On the Red Couch with OZY’s Carlos Watson
Gabriella Schwarz / August 2, 2017
After stints on political campaigns, graduating from law school, time at McKinsey & Company, starting his own college prep company and anchoring on MSNBC, Carlos Watson channeled his skills toward building Silicon Valley based-OZY, a media company focused on the future.
The site, which launched in 2013 and now reaches over 25 million people, aims to cover what’s coming, including “new people, new place, new trends, new ideas.” That mentality has manifested itself in a diverse team of reporters who are at times fanned out across America to shine a light on stories in all corners of the country and find the next must-know person, must-experience place and must-enjoy trend.
We spoke to the Miami native about how he stays ahead of the curve, when to take risks, and about the power and importance of curation.
“You need me to help curate the best and really to do it from a place of love,” Watson said. “If you love me, you’re really going to go out of your way to give me the best stuff on earth.”
What was missing from the media landscape you wanted to fill with OZY?
I thought there was a lot good out there but much of it is focused only on the now. There wasn’t really a news source that both focused on what was happening today and also looked ahead to what would emerge tomorrow. Whether that meant new people, new places, new trends, new ideas—I really wanted to be part of building a new kind of news organization that put a lot of energy in profiling the new and the next.
How do you figure out what’s new?
It is hard. We start first of all by having the ambition. A lot of places don’t really have the ambition—they have the same four or five stories over and over again along with everyone else. So I think first it starts by fundamentally having a desire to do what we do.
And then second I think you have to hire the very best people. They have to be open to visiting new places and talking to a wide set of people and taking small clues and blowing those out and figuring out who will become the new host of “The Daily Show” six months before [the person]’s named, or who will become the No. 1 pick in the NFL Draft before he’s played his first college football game, or how so-called ugly fruit becomes the new trend for people to eat and use.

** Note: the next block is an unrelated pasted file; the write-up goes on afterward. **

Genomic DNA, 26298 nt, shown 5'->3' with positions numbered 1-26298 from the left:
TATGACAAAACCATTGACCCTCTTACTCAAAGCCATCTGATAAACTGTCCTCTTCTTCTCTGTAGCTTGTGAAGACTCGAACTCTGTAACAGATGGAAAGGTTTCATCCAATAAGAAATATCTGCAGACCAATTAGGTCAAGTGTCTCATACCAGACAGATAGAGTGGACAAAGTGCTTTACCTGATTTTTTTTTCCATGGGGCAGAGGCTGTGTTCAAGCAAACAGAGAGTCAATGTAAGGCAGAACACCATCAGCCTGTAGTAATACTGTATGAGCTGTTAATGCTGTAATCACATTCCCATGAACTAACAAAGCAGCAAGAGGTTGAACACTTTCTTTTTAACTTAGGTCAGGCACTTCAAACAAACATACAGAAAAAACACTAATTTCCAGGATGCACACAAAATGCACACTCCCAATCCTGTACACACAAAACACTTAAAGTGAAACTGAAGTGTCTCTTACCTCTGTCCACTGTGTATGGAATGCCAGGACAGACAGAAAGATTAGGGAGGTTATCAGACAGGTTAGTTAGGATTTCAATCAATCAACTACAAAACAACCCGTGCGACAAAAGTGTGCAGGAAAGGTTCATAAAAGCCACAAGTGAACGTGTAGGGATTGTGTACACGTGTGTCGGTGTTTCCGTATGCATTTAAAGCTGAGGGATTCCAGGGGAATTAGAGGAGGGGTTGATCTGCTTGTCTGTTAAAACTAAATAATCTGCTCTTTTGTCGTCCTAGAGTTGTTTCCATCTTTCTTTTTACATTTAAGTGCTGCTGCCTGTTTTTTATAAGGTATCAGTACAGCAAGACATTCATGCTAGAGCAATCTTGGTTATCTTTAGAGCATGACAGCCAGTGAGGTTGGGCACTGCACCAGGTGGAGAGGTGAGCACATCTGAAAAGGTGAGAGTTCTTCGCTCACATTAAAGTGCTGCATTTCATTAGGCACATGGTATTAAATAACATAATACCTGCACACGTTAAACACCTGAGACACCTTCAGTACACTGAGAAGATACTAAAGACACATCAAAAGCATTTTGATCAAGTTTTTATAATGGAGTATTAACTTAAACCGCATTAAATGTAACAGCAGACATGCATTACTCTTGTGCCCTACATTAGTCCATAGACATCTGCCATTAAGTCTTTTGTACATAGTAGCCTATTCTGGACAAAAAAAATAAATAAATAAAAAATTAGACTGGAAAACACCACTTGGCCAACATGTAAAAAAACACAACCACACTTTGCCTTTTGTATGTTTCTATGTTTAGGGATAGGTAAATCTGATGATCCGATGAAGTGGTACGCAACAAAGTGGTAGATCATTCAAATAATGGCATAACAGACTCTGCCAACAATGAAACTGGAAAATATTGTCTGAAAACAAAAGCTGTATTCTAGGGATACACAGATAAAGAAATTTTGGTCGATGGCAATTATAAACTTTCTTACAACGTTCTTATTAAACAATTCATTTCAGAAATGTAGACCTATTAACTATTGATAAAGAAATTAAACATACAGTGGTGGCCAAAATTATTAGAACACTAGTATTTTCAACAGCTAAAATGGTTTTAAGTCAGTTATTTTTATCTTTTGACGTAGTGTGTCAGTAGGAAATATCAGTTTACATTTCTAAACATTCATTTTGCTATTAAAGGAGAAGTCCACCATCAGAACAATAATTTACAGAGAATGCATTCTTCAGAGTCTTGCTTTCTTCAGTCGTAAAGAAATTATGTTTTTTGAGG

It’s definitely hard work, and I think the best part of it has been having a really creative team that’s willing to be very entrepreneurial reporters.
Do you think creativity is the unifying theme around the people you hire? Or is it something else?
It’s a real mix. We probably interviewed over 750 people to hire our first 50. Some of those came from classic places like you might expect, whether that’s The New York Times, The Economist, The Wall Street Journal or CNN. I would say a second group of them came from more alternative places, maybe a Vice or a GQ. And then a third group—I’m proud to say we’ve just taken some complete risks. We, for example, hired a bored lawyer in North Carolina, who’s turned into one of our best reporters, even though he’s never done it before. We took a chance. We just a couple months ago hired a former accountant who had been writing for us on a freelance basis and is doing amazing work.
How do you know when it’s the right time to take a risk on somebody?
I think it’s always the right time. So much has to do with the person. Is that person willing to take a chance on him- or herself? That’s a big piece of it. Are they hungry? And the other thing I would say: are they also humble? Because none of us know perfectly what to do, right? So the real question is are you going to be OK learning? Are you going to be OK when things don’t go exactly how you expected? That’s really important.
I know you’ve talked about the importance of being able to tell a good story. Is that something you’re born with or something you can learn?
Have you ever read the novelist Paulo Coelho, who wrote “The Alchemist”?
I have not.
He’s a great Brazilian author. At the beginning of that book he said that most of us spend most of our lives running away from our dreams and our True North. He said we either literally run away or we try to bury it. Instead, we let what mom or dad thinks we should do dominate our spirit. But you can tell when someone’s willing to take a chance on themselves. They still may be a little bit tentative, but if they’re willing to take a chance on themselves, and they’re both hungry and humble, then we can get excited about them too. It’s not going to work out every time; that’s not the metric of success in my mind. We don’t have to bat 100 percent for this to have been a good idea—or even 1,000 percent. But if we get a couple people like Sean [Braswell] and others whom we took chances on, who turned out to be terrific folks, then I’m just going to feel appreciative and lucky each time.